From a federal perspective, estate planning has never been more boring. The federal gift and estate tax exemption and the rules governing estate planning have—for the most part—stayed the same since 2013. The states, however, continue to move the chess pieces around the board. While the majority of U.S. states impose no additional tax at death, some states continue to impose hefty estate or inheritance taxes.
Only the extremely wealthy will incur federal estate tax as the exemption amount is $5.45 million in 2016 (up $20,000 from 2015). Many estates not subject to federal estate tax will incur state estate tax because it often kicks in at much lower thresholds than the federal tax.
Currently, there are 32 states that impose no state estate tax.[i]The big news as of January 1, 2016 is that Tennessee abolished its estate tax, leaving only 18 states and the District of Columbia with separate estate or inheritance tax systems. Of those, 12 impose a so-called “pick-up tax,” and the others impose either a stand-alone estate or inheritance tax. The good news is that even in states with an estate tax, the exemptions are migrating higher, meaning fewer estates than ever before are subject to state-level estate tax.
Pick-Up Estate Tax
In 2001, the Economic Growth and Tax Relief Reconciliation Act (EGTRRA) phased out the federal state death tax credit, which was the basis of most state estate tax schemes. After EGTRRA, many states “decoupled” their estate taxes from the federal estate tax and continued to impose a pick-up tax based on a prior version of the Internal Revenue Code.
While multiple states have retained a pick-up tax, only three states currently peg their exemptions to the federal estate tax exemption—Delaware, Hawaii and Maine[ii]—but many others are increasing their exemptions, significantly in some cases. Both Maryland and New York are scheduled to increase exemptions incrementally to match the federal exemption by 2019.[iii] Minnesota and Rhode Island have also ticked upward, and D.C. has plans to increase the exemption if the District meets certain revenue goals.[iv]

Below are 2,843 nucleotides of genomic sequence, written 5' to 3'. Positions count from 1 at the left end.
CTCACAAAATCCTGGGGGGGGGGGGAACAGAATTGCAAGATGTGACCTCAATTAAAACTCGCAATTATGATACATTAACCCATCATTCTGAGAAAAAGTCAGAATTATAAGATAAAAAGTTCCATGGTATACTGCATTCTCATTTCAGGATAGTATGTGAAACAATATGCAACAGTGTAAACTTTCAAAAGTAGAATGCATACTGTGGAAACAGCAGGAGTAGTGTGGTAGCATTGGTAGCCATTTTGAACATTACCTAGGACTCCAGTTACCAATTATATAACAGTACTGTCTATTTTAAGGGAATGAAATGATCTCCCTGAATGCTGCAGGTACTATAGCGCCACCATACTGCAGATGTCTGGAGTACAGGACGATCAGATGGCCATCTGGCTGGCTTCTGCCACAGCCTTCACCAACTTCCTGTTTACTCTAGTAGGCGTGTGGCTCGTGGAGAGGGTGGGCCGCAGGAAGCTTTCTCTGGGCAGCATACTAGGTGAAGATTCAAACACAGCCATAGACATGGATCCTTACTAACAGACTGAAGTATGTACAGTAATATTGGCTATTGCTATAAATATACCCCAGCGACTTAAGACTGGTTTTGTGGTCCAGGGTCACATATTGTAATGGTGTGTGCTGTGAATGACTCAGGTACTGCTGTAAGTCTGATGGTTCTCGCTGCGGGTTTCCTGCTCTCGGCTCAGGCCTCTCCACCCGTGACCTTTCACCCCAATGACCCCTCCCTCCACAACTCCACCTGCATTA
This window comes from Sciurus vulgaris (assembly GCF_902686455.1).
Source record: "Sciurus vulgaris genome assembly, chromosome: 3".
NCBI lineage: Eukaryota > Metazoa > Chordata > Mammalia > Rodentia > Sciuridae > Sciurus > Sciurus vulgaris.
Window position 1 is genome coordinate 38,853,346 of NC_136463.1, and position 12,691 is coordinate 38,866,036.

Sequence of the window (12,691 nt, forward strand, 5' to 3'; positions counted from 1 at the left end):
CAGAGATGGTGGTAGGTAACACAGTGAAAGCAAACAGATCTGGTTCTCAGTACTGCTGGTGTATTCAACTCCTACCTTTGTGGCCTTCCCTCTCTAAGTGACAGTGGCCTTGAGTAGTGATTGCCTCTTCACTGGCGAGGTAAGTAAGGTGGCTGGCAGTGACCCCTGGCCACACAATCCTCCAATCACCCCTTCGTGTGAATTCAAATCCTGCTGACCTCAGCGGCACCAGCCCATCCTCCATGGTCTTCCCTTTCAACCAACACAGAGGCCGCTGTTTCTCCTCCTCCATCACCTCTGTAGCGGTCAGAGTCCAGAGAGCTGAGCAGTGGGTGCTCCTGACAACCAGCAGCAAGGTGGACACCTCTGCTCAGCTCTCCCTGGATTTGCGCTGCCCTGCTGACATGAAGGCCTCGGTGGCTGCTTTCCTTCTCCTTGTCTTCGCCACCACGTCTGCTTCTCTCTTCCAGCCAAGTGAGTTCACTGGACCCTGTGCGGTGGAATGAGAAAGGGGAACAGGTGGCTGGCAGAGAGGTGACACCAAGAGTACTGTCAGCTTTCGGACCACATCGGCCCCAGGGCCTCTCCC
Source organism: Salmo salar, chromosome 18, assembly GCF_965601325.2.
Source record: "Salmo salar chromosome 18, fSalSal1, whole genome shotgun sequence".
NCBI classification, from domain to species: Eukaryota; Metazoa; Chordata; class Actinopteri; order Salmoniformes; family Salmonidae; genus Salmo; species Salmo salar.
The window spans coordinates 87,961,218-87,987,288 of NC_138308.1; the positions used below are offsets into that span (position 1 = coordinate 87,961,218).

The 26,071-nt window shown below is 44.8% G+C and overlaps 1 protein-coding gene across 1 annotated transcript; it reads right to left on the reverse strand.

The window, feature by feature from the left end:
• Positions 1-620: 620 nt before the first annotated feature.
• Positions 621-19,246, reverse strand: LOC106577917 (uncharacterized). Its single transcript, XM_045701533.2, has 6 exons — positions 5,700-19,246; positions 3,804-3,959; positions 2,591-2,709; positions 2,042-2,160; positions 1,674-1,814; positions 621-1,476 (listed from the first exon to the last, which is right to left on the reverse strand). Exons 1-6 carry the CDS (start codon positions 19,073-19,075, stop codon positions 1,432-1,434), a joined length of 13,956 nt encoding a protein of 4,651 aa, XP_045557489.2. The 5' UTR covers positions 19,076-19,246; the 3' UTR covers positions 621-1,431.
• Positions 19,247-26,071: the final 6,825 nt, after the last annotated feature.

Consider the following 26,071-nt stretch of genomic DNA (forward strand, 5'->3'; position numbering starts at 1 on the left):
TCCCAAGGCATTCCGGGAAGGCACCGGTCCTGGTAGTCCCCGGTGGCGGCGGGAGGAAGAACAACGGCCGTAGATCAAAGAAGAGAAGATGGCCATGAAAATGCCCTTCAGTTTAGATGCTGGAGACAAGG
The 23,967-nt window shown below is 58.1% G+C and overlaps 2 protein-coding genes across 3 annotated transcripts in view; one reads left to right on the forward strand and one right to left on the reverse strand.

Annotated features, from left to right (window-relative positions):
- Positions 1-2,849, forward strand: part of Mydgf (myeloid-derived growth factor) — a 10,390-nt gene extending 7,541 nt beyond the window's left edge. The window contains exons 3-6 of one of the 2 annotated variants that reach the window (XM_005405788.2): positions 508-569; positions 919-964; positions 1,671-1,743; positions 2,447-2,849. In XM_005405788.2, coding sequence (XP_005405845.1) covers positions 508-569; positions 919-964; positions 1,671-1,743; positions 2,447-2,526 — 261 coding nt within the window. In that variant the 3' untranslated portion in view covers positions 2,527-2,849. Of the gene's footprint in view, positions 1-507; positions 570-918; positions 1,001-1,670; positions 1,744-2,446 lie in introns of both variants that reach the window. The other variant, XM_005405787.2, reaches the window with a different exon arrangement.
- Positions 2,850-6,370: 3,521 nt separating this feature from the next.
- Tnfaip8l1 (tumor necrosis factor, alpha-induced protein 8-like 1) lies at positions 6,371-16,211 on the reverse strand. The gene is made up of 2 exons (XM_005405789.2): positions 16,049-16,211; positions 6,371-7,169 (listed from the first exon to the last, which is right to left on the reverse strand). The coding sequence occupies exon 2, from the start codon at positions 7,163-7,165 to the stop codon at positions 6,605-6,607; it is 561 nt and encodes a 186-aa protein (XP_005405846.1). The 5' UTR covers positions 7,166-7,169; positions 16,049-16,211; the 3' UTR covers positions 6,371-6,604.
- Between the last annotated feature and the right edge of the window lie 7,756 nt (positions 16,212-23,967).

Stand-Alone Estate Tax
Only Connecticut, Oregon and Washington have left the federal estate tax credit behind and imposed a free-standing estate tax. The structure of the tax is very similar to the federal estate tax, meaning that there’s an exemption amount and tax is imposed above that threshold at a graduated rate schedule. Washington state began increasing its exemption amount by the consumer price index in 2014, similar to the federal exemption, and Connecticut stands pat with a $2,000,000 exemption.
Several states impose an inheritance tax, and in limited cases, this tax is imposed in addition to another form of estate tax. Generally, inheritance tax is imposed only on certain testamentary transfers based on the recipient of the bequest (for example, transfers to individuals other than a surviving spouse, grandparents, parents, lineal descendants and their spouses, and siblings), and the amount of the tax may vary based on the recipient of the property. Iowa, Kentucky, Maryland, Nebraska, New Jersey and Pennsylvania impose inheritance tax at varying levels on transfers to certain beneficiaries.
A Look at the States
Separate State QTIP Election
Most states that continue to impose an estate tax no longer match the federal exemption amount. Thus, for wealthy married decedents, the portion of the estate taking advantage of the marital deduction for federal purposes may be less than the state marital deduction. Therefore, making a separate state QTIP election will help to achieve tax efficiency.